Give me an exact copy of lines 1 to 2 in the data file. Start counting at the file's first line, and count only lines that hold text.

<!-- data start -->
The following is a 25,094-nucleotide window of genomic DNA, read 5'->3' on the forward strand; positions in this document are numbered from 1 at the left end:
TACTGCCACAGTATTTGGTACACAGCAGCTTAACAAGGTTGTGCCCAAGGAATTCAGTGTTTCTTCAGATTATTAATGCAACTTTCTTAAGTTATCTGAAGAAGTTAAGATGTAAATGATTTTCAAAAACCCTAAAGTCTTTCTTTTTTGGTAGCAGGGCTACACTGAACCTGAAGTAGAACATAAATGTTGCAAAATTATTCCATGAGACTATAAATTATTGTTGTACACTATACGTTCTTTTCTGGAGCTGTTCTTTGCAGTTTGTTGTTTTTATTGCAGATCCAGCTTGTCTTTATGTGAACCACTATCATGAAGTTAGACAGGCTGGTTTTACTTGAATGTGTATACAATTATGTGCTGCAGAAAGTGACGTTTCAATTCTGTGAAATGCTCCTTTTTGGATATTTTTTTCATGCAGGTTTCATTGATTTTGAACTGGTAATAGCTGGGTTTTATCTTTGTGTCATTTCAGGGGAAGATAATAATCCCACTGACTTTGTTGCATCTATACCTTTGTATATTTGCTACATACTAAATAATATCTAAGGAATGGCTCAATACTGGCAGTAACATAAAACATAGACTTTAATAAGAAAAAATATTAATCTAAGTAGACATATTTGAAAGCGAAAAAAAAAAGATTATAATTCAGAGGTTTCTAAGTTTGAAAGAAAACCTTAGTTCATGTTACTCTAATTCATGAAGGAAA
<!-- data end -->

The following is a 25,094-nucleotide window of genomic DNA, read 5'->3' on the forward strand; positions in this document are numbered from 1 at the left end:
TACTGCCACAGTATTTGGTACACAGCAGCTTAACAAGGTTGTGCCCAAGGAATTCAGTGTTTCTTCAGATTATTAATGCAACTTTCTTAAGTTATCTGAAGAAGTTAAGATGTAAATGATTTTCAAAAACCCTAAAGTCTTTCTTTTTTGGTAGCAGGGCTACACTGAACCTGAAGTAGAACATAAATGTTGCAAAATTATTCCATGAGACTATAAATTATTGTTGTACACTATACGTTCTTTTCTGGAGCTGTTCTTTGCAGTTTGTTGTTTTTATTGCAGATCCAGCTTGTCTTTATGTGAACCACTATCATGAAGTTAGACAGGCTGGTTTTACTTGAATGTGTATACAATTATGTGCTGCAGAAAGTGACGTTTCAATTCTGTGAAATGCTCCTTTTTGGATATTTTTTTCATGCAGGTTTCATTGATTTTGAACTGGTAATAGCTGGGTTTTATCTTTGTGTCATTTCAGGGGAAGATAATAATCCCACTGACTTTGTTGCATCTATACCTTTGTATATTTGCTACATACTAAATAATATCTAAGGAATGGCTCAATACTGGCAGTAACATAAAACATAGACTTTAATAAGAAAAAATATTAATCTAAGTAGACATATTTGAAAGCGAAAAAAAAAAGATTATAATTCAGAGGTTTCTAAGTTTGAAAGAAAACCTTAGTTCATGTTACTCTAATTCATGAAGGAAA